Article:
One great psychological trick is to post a "payouts" section on the front of your cryptocurrency faucet site. When a user first views that list of addresses and payout amounts the user can't help but imagine they could be one of those payouts. In reality every single address will be owned by you and you'll randomly be sending payouts to yourself and nobody else.

Your first line of defense is the number of claims a user makes. If you set a low time limit between claims (1-30 minutes) the user is more likely to keep coming back to click on the claim button. After a certain number of claims in one day simply disable the user's account and make an accusation that the user was using bots. The precise number to indicate "bots" were being used isn't important because you'll never put that in the Terms-of-Service (ToS) agreement for your site's faucet. It just states bots can't be used for claims and you have the right to disable accounts "Suspected" of engaging in that.

If the user thinks that's not fair because they know for a fact they are innocent and creates a new account then just let them do that for a few days. After that disable the user's account because creating multiple accounts also violates your faucet's ToS agreement. Checkmate!

When all else fails use impossible to solve CAPTCHA verification to foil the user's attempts to make a claim..

The lifeblood for your cryptocurrency faucet is unsuspecting users willing to keep coming back to click the claim button to watch a stupid ad for something they'd never actually buy or a service out of their price range. Think about it. The user is claiming $0.0005 USD. What are the chances the user has lawyer money set aside to sue you? The probability is smaller than the amount they are trying in vain to claim.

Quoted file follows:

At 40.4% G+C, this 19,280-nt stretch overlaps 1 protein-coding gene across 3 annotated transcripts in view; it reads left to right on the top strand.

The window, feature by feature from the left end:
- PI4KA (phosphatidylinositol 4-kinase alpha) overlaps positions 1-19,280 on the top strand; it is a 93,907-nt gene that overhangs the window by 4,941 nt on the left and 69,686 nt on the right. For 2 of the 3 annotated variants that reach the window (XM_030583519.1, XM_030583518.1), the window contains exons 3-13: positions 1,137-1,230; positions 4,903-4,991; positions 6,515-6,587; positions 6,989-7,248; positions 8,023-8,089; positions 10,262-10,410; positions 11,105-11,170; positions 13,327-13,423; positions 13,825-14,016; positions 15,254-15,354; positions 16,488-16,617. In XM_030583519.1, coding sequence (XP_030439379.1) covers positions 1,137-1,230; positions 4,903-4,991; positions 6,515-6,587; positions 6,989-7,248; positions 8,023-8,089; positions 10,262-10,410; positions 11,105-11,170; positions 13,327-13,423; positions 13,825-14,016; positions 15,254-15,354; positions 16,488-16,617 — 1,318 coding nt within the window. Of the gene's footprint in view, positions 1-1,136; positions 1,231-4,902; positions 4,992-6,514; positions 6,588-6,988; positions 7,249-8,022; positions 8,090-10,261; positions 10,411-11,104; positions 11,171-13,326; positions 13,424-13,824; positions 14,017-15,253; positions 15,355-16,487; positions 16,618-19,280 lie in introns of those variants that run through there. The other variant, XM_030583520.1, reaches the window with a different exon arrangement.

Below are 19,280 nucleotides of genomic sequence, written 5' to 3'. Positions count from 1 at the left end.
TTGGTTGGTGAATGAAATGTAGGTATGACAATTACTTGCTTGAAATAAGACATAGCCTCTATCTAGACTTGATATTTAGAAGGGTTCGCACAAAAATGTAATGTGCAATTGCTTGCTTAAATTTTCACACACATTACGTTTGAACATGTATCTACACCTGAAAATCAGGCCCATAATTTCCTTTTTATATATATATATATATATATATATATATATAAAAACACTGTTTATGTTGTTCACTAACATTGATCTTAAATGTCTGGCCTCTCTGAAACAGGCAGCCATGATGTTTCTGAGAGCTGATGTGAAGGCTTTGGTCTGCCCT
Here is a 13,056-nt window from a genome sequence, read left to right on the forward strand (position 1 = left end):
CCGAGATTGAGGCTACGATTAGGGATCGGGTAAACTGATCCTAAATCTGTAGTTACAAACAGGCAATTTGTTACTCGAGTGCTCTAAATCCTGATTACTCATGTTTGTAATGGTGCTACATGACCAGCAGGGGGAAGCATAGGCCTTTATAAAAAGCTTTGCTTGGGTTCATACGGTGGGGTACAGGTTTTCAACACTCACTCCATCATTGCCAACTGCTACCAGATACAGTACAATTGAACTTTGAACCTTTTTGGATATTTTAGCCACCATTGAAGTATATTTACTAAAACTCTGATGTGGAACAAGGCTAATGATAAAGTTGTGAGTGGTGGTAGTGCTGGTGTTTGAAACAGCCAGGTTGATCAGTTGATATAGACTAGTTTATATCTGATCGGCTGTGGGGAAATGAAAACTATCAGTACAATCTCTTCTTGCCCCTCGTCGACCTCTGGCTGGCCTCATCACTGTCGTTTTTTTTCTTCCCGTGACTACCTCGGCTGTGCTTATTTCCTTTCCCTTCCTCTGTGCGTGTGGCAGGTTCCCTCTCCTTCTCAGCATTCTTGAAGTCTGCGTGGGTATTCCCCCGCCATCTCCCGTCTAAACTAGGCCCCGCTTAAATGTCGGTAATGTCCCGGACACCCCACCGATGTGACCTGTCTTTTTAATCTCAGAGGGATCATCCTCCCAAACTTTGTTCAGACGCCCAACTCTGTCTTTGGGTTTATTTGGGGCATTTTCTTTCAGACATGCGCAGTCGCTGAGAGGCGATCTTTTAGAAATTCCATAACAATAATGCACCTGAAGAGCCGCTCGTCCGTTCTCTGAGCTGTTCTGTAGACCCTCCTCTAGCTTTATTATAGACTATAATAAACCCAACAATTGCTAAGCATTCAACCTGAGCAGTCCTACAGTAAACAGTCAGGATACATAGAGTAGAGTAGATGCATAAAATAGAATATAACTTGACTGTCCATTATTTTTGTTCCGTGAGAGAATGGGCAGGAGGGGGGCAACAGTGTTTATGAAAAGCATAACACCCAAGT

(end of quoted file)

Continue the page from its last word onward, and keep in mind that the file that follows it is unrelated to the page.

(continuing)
If somehow that thieving crypto faucet user isn't diligent and makes only a reasonable one claim a day negating a false bot accusation your next line of defense is a loyalty program. Maybe, just maybe, you'll pay but you don't have to make it easy for the crypto noob.

Each day slowly increase the claim amount for making a claim during a 24 hour period. For some users as the percentage increases they might begin making more regular claims because each claim has increasingly more value. That's when you can make the bot accusation.

After a week or two have random server outages or go into "maintenance" mode. This prevents users from making claims and when you make those outages long enough the 24 hour claim window lapses and the users in your loyalty program are set back to zero increase that day.


Like I always say, "Super easy, barely an inconvenience". From the very start you don't use reputable advertisers. Every single ad placed on your site claims they can double your cryptocurrency in 100 hours or is promoting some sh*tcoin. In reality those ads will be loading malware. Your faucet's ToS agreement will state that users must disable adblockers in order to use your cryptocurrency faucet.

For a list of Chinese state-sponsored hackers ready and willing to pay you top dollar for hosting their malware on your cryptocurrency faucet see Appendix II.

You can pre-order a copy of the upcoming book Justin Sun's Guide to Cryptocurrency directly from Cryptsy.com